Dr Rush – is a very complicated character. When compartmentalizing people as I’m doing in this article, you’d be tempted to place him in the ‘brilliant scientist’ box which, fair enough, fits the bill quite well. However, while he does fit that description and is a member of the team, he’s also largely the ‘bad guy’ in the ranks. So, not only is there a big nasty external enemy as in the other Stargates, Universe felt the need to place one amongst the ‘good guys’ as well. While I understand the logic of spicing things up a bit, it really only served to ruin the mood even further. Subliminally, what makes the teams in Stargate so appealing is that we as viewers almost feel as though we’re on the same side. We’re working alongside the team to solve the mysteries and we’re angry when the nasty bad guys do horrible things to them. Because SGU has got so many characters and is far more concerned with following their interpersonal stories, the viewer loses that ‘we’re on the same side’ connection. Rush just becomes ‘that asshole’ from the soap opera.

While Rush’s character is explained in greater detail, we learn that he may be so anti-social because of a series of emotional episodes in his life prior to the expedition. Robert Carlyle, excellent actor that he is, plays this very well and the viewer finds themselves feeling for Rush as a human. Then, without going into detail, something happens in the story that completely turns you against him. Great! So that great actor you hired to play one of the central characters has finally been given some room to strut his funky stuff, the viewers (if there’re any left) have finally taken to him; let’s completely alienate him in the storyline! Grr…

Eli – is the most likeable character in the show. From the very beginning of the show it’s made clear that he’s the comic relief, the only comic relief in the show. For the majority of the first season the viewer is led to warm to Eli and view him as the all-around good guy. This is done very well. Unfortunately, his saddening back story is introduced, and he becomes part of a tragic love triangle. Yep… the curse of the American soap opera strikes again! Eli’s character also acts as the sassy gay friend to Chloe, which would be fine if there wasn’t the constant unrequited love references spoiling what could otherwise be a nice light-hearted scene. He also fits the bill for ‘brilliant scientist’, which cements him as an essential character, but I get the feeling that the only reason he’s there as a brilliant scientist is because the writers knew they were going to villainize the primary scientist, Rush. In my view, there was a great possibility to ease off the deathful attitude of the entire show by allowing Eli to lift the general mood of the crew. Unfortunately, the moody soap opera cast snapped at and picked on Eli, leaving him a sort of victimized, quivering wreck that the viewer ends up feeling sorry for. Great…. so the ONE chance we had for a bit of a laugh in this show is now the subject of our pity!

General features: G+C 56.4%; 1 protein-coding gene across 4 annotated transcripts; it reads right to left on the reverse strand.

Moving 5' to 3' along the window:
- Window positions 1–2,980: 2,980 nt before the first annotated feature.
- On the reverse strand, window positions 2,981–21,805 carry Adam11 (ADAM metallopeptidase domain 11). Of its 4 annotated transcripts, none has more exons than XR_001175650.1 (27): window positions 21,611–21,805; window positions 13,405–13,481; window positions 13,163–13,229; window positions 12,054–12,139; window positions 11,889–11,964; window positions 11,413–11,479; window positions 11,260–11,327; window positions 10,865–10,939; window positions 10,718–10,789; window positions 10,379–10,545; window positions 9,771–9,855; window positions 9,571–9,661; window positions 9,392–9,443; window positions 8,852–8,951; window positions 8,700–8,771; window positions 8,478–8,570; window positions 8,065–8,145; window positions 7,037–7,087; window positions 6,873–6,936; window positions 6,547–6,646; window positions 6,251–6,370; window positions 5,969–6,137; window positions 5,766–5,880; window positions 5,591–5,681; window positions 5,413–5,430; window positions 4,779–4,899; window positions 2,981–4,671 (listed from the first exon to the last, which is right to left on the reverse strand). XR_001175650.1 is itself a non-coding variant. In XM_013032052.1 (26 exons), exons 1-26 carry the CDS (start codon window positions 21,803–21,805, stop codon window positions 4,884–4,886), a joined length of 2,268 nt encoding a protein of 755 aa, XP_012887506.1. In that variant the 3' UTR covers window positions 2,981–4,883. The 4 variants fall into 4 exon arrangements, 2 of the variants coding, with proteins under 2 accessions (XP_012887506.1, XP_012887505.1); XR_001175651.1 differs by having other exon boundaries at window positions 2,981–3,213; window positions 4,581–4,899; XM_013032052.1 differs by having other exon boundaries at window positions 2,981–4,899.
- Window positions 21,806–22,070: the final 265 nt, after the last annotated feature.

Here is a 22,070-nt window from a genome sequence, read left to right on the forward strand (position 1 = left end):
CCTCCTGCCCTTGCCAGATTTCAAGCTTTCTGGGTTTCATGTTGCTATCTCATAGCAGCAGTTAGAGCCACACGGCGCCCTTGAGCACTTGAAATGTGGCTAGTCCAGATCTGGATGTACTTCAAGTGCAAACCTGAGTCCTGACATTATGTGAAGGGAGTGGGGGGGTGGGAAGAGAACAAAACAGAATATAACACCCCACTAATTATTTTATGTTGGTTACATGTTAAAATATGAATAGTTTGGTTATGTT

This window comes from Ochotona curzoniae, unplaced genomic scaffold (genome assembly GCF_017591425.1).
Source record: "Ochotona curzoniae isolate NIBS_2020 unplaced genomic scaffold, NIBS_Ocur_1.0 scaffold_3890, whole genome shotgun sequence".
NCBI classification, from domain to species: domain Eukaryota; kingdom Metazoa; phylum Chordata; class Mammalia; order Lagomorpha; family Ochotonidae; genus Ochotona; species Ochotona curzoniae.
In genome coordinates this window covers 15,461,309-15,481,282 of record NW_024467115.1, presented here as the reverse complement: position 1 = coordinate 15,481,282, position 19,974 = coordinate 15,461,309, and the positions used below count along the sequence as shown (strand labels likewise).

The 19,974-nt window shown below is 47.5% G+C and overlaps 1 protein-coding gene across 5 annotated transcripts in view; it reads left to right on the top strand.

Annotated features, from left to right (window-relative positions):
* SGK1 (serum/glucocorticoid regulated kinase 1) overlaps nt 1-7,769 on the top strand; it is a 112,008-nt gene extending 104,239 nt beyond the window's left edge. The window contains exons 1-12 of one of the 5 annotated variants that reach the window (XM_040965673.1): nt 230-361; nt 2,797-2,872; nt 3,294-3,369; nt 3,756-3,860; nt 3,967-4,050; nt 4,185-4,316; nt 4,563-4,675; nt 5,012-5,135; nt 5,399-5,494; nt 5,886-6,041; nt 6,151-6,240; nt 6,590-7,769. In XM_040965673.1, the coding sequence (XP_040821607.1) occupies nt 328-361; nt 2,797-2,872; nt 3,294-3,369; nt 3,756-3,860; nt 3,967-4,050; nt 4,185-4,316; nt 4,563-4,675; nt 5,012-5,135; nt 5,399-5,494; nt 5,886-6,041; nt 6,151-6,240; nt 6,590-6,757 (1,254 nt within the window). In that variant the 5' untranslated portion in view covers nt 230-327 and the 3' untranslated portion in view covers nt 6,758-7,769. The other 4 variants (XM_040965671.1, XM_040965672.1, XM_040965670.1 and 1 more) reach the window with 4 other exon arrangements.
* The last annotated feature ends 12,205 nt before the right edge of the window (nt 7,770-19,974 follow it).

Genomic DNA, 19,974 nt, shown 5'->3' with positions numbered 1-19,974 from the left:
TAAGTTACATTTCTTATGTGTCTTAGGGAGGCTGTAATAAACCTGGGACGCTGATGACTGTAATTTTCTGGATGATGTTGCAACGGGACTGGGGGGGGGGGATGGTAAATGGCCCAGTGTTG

This show is SO depressing! It’s so un-Stargate! You’d think over a decade of experience would tell the writers that what people want from an episode of Stargate is some good ol’ fashioned light hearted entertainment!? It’s like they’ve looked at the success of moody drama series such as those on HBO, and looked at the dramatic increase in popularity of shows that have young, attractive people struggling to decide who they’d like to mate with next; then decided they’d try and capitalize on the success of both and retain their existing fanbase. Guess what…. that didn’t work. I think they only made a second season out of denial!

No Dynamic, No Success

So there you have it. I think Stargate Universe could have been really good. The storyline is great, the cast is good (although it could do with some pruning), and they had a writing staff which had proven themselves with over a decade of sci-fi gold. What got in the way was whichever talented young exec stood up in the meeting and said, “I think we should shake things up a bit”. He should have been immediately beaten on the nose with a rolled up newspaper and told, “NO! We’re not going to spit in the soup while people are still eating it!”

I truly hope that the crushing failure of SGU doesn’t deter the writers/producers altogether. I hope they analyse the results in the same way I have here and think to themselves, “the world needs more Stargate. Let’s make a new series using the same character dynamic as SG-1 and Atlantis”.

I don’t want to know what a world without Stargate looks like.

It’s the moral responsibility of the producers to ensure that generations to come have a fresh memory of Stargate as it was originally intended to be.

Don’t bow to what so-called trend analysts tell you is ‘cool’ and ‘popular’, they’re clearly not in touch with your intended audience.

About the author

Mr Llamatastic


  1. shane

    Oh my god, completely agree with you. The writers really screwed up on this one. I pretty much hated every character on the show. Only character I did like was the rough and tough no BS soldier. After watching most of the 1st season, I realized this show pisses me off so much, so I stopped watching. So glad they ended it. I hope they create a new stargate show, but I doubt they will after this failure. Plus, I don’t know what it would be about and where it would take place.

    Great job writers! Not.

  2. Jim Bonner

    Eli and Rush were reverse casted. Dr rush should have been the overage and underdeveloped gamer still living with his 90 year old mother and Eli should have been the graduate student and brilliant mathematician.. It could make sense for Dr rush to be friend zoned.. but not Eli. It opens with a problem with the people being tossed about, and the female lead obviously got the part because of excellent casting couch work. The show was influenced every episode by the dream of a big screen opportunity. And .. it is obviously pushing a Gay marriage agenda.. geeseee who wants someone in another body to come home and make love to your partner,, you can borrow it but there are some rules..

  3. Mr Llamatastic

    A good comment thread re: this article on Tumblr: http://mrllamatastic.tumblr.com/post/74375387683/where-stargate-universe-went-wrong